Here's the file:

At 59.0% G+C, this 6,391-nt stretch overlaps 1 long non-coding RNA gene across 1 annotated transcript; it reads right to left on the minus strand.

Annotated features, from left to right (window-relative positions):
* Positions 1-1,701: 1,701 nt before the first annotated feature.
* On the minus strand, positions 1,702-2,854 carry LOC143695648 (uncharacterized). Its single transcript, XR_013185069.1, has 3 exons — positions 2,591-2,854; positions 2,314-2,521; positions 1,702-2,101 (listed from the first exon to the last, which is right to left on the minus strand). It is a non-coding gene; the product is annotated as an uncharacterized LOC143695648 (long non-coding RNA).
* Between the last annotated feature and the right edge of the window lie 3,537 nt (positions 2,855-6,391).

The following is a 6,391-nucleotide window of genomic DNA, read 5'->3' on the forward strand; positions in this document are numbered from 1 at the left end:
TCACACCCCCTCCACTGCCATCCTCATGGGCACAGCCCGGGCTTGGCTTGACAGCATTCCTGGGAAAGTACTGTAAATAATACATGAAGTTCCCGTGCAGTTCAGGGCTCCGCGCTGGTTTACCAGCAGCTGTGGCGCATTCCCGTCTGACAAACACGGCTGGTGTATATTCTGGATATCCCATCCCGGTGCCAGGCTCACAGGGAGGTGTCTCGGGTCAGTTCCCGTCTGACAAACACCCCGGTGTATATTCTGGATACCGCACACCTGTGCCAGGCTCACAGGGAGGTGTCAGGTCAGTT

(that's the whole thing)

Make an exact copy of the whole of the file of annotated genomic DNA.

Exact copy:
At 59.0% G+C, this 6,391-nt stretch overlaps 1 long non-coding RNA gene across 1 annotated transcript; it reads right to left on the minus strand.

Annotated features, from left to right (window-relative positions):
* Positions 1-1,701: 1,701 nt before the first annotated feature.
* On the minus strand, positions 1,702-2,854 carry LOC143695648 (uncharacterized). Its single transcript, XR_013185069.1, has 3 exons — positions 2,591-2,854; positions 2,314-2,521; positions 1,702-2,101 (listed from the first exon to the last, which is right to left on the minus strand). It is a non-coding gene; the product is annotated as an uncharacterized LOC143695648 (long non-coding RNA).
* Between the last annotated feature and the right edge of the window lie 3,537 nt (positions 2,855-6,391).

The following is a 6,391-nucleotide window of genomic DNA, read 5'->3' on the forward strand; positions in this document are numbered from 1 at the left end:
TCACACCCCCTCCACTGCCATCCTCATGGGCACAGCCCGGGCTTGGCTTGACAGCATTCCTGGGAAAGTACTGTAAATAATACATGAAGTTCCCGTGCAGTTCAGGGCTCCGCGCTGGTTTACCAGCAGCTGTGGCGCATTCCCGTCTGACAAACACGGCTGGTGTATATTCTGGATATCCCATCCCGGTGCCAGGCTCACAGGGAGGTGTCTCGGGTCAGTTCCCGTCTGACAAACACCCCGGTGTATATTCTGGATACCGCACACCTGTGCCAGGCTCACAGGGAGGTGTCAGGTCAGTT